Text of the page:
The automobile industry in Chennai is witnessing another workers’ strike as the employees from Asahi, a Japanese multinational which produces windshields and window glass panes for the automobile sector, are on strike against the unlawful dismissal and suspension of employees. They are also demanding fair wages. The strike which began on March 25 is yet to yield any results.
Following the pattern of recent strikes in other automotive companies, about 200 permanent workers in the company are on strike. Also, there are 800 contract workers and 250 trainees working in the company. The striking workers are long-term employees who had joined the company between 2004 and 2007. They are part of the union that is affiliated to Centre of Indian Trade Unions (CITU).
History of Asahi Workers’ Protests
Workers protests in Asahi started in 2007 when the workers went on strike for better wages. Following the popular norms, an internal union was set up in the company in 2012, which had to be suspended following its failure in resolving the issues.
It is alleged that the administration’s harassment of workers increased in 2015 when the permanent employees asked the management to recognise 10 years of their service in a public gathering. This was denied and the management started targeting the leaders of different committees. Over 15 workers were suspended and more than 100 were given notices. When the workers moved legally against this under the United Labour Federation (ULF) in 2017, the management promised them that they will conduct an enquiry and then reinstate the suspended workers. Instead, 28 workers were terminated on October 11, 2018.
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Remaining workers in the company had to go through severe harassment in the hands of authorities. Leaves were denied and overtime was not given for the extra hours put in by the workers. When the terminated workers tried to reach the managing director in headquarters in Gurgaon, they were not even allowed to see him.
Following this, workers joined CITU and produced a charter of demands in January. The management retaliated by suspending 5 workers including an office bearer.
The striking workers are now demanding the labour department to intervene in the matter. Though there have been many conciliatory meetings by labour department, they have failed a resolution to the workers issues.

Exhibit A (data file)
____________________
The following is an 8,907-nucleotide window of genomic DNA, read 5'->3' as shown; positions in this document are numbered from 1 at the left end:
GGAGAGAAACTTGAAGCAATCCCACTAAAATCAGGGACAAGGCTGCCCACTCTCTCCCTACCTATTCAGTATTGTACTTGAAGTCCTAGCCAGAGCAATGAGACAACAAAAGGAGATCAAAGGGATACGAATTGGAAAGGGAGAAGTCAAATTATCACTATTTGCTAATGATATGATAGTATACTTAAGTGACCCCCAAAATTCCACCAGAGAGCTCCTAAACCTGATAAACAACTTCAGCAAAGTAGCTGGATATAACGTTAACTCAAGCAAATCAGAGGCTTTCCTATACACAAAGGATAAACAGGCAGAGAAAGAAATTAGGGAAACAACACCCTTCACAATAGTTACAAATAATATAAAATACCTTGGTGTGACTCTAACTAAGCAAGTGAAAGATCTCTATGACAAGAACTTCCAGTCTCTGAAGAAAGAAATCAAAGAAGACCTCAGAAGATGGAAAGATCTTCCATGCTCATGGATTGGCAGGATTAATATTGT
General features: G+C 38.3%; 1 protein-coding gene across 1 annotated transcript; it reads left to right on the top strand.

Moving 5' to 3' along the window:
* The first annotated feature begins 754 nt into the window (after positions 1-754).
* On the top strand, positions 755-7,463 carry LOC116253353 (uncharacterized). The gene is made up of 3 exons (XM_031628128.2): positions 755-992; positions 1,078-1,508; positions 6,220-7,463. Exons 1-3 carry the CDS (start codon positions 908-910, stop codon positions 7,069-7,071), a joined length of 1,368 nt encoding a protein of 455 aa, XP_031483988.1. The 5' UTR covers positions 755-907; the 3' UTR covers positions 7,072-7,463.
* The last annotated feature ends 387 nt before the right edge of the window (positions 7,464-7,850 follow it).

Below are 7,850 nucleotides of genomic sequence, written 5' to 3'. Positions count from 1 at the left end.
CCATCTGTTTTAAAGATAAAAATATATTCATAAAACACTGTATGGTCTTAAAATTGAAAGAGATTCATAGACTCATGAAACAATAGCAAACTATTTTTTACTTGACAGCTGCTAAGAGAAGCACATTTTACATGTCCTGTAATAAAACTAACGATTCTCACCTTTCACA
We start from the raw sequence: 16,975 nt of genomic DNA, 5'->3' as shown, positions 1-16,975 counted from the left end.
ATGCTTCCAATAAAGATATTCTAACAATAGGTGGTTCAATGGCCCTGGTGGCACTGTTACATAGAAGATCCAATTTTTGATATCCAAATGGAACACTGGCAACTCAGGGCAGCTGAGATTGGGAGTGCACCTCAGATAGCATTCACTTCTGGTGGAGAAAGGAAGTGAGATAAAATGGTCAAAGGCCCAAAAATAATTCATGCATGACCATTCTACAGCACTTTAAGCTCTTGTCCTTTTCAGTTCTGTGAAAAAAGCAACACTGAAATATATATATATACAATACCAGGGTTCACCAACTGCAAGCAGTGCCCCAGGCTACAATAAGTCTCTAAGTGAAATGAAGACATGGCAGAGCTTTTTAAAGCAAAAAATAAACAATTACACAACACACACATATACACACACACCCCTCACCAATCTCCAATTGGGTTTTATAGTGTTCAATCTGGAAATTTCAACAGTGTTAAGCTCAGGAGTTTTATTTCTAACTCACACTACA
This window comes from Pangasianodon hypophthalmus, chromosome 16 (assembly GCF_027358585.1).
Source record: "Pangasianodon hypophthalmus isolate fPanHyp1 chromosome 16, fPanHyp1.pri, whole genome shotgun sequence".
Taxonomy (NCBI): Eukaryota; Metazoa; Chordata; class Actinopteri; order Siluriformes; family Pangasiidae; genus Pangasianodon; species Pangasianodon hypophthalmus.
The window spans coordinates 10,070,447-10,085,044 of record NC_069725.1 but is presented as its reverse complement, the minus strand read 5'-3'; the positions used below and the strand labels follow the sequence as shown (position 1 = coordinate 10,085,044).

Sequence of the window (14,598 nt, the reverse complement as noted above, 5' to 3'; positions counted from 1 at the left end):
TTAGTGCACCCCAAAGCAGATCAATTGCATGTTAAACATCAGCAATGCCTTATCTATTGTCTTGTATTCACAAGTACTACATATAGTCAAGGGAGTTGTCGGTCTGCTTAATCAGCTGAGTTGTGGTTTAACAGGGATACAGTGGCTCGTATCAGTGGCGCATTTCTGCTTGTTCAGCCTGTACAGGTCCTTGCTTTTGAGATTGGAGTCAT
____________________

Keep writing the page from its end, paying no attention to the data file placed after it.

The next conciliatory meeting is to be held on April 4, said Kannan Soundararajan of CITU. “If that meeting fails to reach any resolutions, we will strengthen our protests. Even though it is election time and some constraints are there, the strike will go on,” he added.
Continuous Workers Struggles in Automobile Factories in TN
The condition of workers in Asahi is similar to many other automobile factories in Tamil Nadu. When the permanent employees try to unionise for the right to bargain wages, the management retaliates by suspending or terminating office bearers. The production in these factories continue with the contractual workers and trainees who are legally not allowed for production work. But this violation is being ignored in majority of cases and the striking workers usually have to bear the brunt.
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When the workers in MSI, Kanchipuram, went on strike, the management used National Employability Enhancement Mission (NEEM) employees for production work and resumed functioning. This caused the strike to go on for about 80 days.
In many factories, the management does not accord permanent status to employees. In 2016, Tamil Nadu witnessed one of the largest protests by contract workers. More than 4,000 workers from about 60 companies from three districts (Chennai, Kanchipuram and Thiruvallur) joined the protest by contract workers from NHK F Krishna Automotive Seating company, demanding permanent status. Many a times these workers became subject of wrath of the managements and lost their livelihood altogether.
In the second edition of TN global investors summit that happened in January, the Edappadi government had secured investment worth Rs. 3.4 lakh crore. Ten of thousands of crores worth investments were promised in the automotive sector alone by major players like Hyundai. Even though this achievement helped the government to boast about the industry-friendly atmosphere in the state, in reality, the workers are being denied of their basic rights from this very sector.
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